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Covenanters Collaborate with Neighbors to Reduce Gun Violence

As more and more American communities are ravaged by gun violence, it’s become a rather banal cliché to say that the issue hits close to home. It affects not only urban, rural, and suburban locales, but also residential areas, commercial centers, and houses of worship.

Such was the case in the fall of 2021 outside the decade-old church plant, Access Covenant in Portland, Oregon.

“I was doing a Zoom call,” says pastor Joel Sommer. “It was, like, a Monday night at 8 p.m.”

That’s when shots rang out in the street right outside. Sommer immediately left his call and sought safety in the church basement.

Though there were no fatalities, the shooting left him shaken—especially because such experiences were becoming commonplace in the area. Like many parts of Portland, the Mount Scott neighborhood—which Access has called home since its inception—had seen a significant uptick in shootings for the better part of a year. Neighbors were becoming fearful and apprehensive, which was impeding Access’s community-building efforts.

At the same time, the city of Portland had become a lightning rod for national political conversations around policing and violence ever since the city erupted in near-daily protests in during the summer of 2020. Which meant that all of the shootings were attracting a disproportionate amount of media attention.

So when Sommer was called upon for comment, he did what he does best. He elevated the voices of other community stakeholders first, only adding his voice to the mix afterward.

According to their preliminary estimates, shootings in the neighborhood have dropped by 60 percent.

“When I was contacted by some reporter in Philadelphia, the first thing I did was tell them, ‘You need to talk to Nadine Salama and Matchu Williams,’” he said. Williams currently chairs the local neighborhood association, and Salama owns and operates a neighborhood preschool. Any solutions to the violence Sommer would pursue hinged upon his connections with folks like them.

He recalls a similar incident—and the collaboration that resulted. “It was the night before we got our keys,” said Sommer.

Access had just entered into a rental agreement to occupy an old brick building owned by a larger evangelical congregation next door that had outgrown it. That larger church had a large parking lot that sat mostly empty during the week. “That night, the parking lot was going bananas. People had been driving in and out of all four parking lot exits, and shooting,” said Sommer. Even though Access had been meeting in a community center just around the corner for almost a decade, this building agreement represented their biggest opportunity for neighborhood engagement yet—and it was already being threatened by violence before they could even start moving in.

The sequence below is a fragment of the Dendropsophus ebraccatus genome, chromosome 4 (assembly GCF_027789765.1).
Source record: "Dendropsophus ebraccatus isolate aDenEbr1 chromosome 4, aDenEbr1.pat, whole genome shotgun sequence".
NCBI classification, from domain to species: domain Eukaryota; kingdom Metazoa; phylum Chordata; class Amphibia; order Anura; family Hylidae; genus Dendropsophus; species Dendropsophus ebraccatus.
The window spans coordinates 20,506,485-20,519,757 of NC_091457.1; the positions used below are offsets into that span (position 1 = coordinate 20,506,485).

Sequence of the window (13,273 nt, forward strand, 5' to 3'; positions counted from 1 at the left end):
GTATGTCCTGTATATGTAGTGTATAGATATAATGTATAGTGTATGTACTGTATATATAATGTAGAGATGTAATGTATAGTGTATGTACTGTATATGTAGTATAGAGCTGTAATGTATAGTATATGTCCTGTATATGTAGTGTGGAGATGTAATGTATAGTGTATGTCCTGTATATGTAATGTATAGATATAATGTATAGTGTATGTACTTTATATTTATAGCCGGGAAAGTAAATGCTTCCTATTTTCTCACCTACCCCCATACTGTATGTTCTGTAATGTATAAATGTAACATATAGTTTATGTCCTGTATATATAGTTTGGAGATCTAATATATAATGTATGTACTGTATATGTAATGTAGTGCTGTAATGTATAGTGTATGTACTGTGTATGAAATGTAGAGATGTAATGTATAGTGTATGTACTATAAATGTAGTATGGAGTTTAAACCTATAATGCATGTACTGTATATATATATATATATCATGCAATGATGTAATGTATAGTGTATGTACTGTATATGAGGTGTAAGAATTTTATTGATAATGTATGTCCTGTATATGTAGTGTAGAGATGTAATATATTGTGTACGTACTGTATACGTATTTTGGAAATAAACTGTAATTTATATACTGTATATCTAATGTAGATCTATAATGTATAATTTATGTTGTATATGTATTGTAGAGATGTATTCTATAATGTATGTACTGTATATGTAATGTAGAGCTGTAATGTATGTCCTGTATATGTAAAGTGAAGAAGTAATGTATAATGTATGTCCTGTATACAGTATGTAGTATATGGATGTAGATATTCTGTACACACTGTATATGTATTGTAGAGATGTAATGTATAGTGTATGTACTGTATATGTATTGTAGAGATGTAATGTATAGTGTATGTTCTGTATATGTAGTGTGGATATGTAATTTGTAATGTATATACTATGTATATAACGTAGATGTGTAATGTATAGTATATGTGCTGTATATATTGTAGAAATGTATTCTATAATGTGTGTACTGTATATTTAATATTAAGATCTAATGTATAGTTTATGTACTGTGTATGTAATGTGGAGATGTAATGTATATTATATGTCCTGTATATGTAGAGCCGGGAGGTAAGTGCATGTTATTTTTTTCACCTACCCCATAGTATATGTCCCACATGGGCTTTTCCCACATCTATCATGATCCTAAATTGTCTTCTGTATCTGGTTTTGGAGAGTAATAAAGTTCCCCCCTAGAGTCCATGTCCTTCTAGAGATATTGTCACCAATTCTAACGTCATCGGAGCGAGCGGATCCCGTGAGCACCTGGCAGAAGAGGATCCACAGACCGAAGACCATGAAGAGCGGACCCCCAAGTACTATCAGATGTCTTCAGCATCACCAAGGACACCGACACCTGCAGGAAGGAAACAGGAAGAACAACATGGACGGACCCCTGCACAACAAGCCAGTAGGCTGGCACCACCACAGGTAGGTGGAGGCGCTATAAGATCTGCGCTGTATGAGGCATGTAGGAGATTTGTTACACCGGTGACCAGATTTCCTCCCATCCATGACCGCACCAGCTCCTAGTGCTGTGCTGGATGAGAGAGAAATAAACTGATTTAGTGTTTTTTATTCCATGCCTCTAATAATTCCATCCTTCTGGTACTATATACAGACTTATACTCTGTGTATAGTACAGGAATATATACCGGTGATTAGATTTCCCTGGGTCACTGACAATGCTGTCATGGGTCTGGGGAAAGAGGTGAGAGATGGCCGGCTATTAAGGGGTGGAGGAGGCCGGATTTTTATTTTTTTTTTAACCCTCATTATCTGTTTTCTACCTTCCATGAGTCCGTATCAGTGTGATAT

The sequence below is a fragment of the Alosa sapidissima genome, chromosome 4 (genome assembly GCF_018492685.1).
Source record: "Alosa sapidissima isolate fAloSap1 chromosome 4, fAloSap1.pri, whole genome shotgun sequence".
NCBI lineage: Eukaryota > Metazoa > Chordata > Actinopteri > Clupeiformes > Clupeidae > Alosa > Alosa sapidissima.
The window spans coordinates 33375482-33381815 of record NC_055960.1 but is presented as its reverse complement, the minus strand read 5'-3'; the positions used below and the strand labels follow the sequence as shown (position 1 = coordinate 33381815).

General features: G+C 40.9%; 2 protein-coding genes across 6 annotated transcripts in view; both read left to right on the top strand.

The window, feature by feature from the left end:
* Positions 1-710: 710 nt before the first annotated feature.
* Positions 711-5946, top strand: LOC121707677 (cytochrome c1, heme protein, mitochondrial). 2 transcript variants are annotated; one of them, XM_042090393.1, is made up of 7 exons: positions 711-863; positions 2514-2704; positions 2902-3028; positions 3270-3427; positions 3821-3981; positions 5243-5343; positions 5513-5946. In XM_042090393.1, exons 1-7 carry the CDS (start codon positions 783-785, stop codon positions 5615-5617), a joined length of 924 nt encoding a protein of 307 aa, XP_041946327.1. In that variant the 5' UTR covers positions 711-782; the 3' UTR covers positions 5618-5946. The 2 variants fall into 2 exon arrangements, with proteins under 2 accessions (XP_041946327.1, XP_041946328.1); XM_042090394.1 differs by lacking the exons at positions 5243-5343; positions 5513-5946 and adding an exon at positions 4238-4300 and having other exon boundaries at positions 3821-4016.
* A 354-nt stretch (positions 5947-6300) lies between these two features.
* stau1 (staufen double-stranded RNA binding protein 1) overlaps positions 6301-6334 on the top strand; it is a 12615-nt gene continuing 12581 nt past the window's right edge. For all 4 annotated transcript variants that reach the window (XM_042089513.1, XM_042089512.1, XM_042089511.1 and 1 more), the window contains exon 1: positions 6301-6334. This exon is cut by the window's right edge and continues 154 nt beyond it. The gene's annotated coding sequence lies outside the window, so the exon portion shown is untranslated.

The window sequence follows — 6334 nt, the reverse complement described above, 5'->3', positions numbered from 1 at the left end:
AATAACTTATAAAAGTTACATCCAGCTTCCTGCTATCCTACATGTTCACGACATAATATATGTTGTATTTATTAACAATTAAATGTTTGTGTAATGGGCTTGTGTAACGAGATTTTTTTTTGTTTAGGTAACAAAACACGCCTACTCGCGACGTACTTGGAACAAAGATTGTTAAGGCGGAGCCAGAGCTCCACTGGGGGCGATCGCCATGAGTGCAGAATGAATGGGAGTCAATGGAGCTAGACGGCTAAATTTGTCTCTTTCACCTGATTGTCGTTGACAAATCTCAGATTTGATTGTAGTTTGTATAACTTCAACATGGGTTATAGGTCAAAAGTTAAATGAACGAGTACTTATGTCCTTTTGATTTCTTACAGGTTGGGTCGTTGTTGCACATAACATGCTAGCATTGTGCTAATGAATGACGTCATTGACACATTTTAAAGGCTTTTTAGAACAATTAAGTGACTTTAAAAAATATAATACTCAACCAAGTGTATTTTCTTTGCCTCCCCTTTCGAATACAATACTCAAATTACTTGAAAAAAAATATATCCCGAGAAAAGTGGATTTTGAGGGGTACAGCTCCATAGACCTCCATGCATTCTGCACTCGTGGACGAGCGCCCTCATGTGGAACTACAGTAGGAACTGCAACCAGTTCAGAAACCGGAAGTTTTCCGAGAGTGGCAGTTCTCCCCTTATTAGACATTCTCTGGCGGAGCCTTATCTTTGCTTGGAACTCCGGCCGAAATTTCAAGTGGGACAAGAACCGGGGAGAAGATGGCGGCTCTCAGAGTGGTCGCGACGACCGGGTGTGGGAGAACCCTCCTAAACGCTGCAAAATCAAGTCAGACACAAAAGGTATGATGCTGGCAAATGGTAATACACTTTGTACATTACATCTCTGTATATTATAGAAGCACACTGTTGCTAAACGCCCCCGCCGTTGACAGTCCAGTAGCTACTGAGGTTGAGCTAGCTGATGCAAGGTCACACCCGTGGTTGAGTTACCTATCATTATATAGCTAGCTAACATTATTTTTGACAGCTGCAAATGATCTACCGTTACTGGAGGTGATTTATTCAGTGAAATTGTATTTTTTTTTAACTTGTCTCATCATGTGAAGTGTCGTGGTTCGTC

As Sommer, Salama, and Williams brainstormed with other community stakeholders, two ideas were immediately apparent. First, they didn’t feel that more police patrols were the answer. Second, they were all committed to nonviolence, which dovetailed nicely with Sommer’s commitment to Jesus, who, Sommer said, “insisted on love in the face of violence.”

Salama had some ideas about how to reduce violence by altering traffic flow. They started by asking the other church to put chains over some of their parking lot entrances.

That helped…a little. “It moved the shootings across the street,” said Sommer wryly.

But soon afterward, Williams got in touch with a staffer in a Portland commissioner’s office. Conversations became a pilot project, co-sponsored by several city agencies, to install orange traffic barrels in several intersections around the neighborhood, including the ones closest to the two churches.

According to their preliminary estimates, shootings in the neighborhood dropped by 60 percent.

So while plenty of work remains to be done, many neighbors are relieved and grateful for the reduction in violence. “It’s hard to tell, because when I go on Nextdoor,” says Sommer, referring to the neigbhorhood watch app, “there are people who are determined to see negativity, who aren’t willing to see this in a nuanced way. But the neighbors I’m interacting with most are pretty pragmatic and thoughtful, and seem to be encouraged.”

Moving forward, Sommer is thoughtful about what means for Access and its role in the community.

“I think there is so much value in being connected to our neighbors. I was able to help because I’m connected and I had certain people’s cell numbers. But it’s not just me. I mean, I’m an introvert, and there was a season where I was out there by myself knocking on doors and trying make stuff like this happen, but now there are others in our church community just as connected, if not more. So it’s still the ethos of our church, where… yeah, people know their neighbors.”

About the Author

  • Jelani Greenidge is the missional storyteller for the Evangelical Covenant Church and ministers in and around Portland, Oregon as a worship musician, cultural consultant, and stand-up comic.

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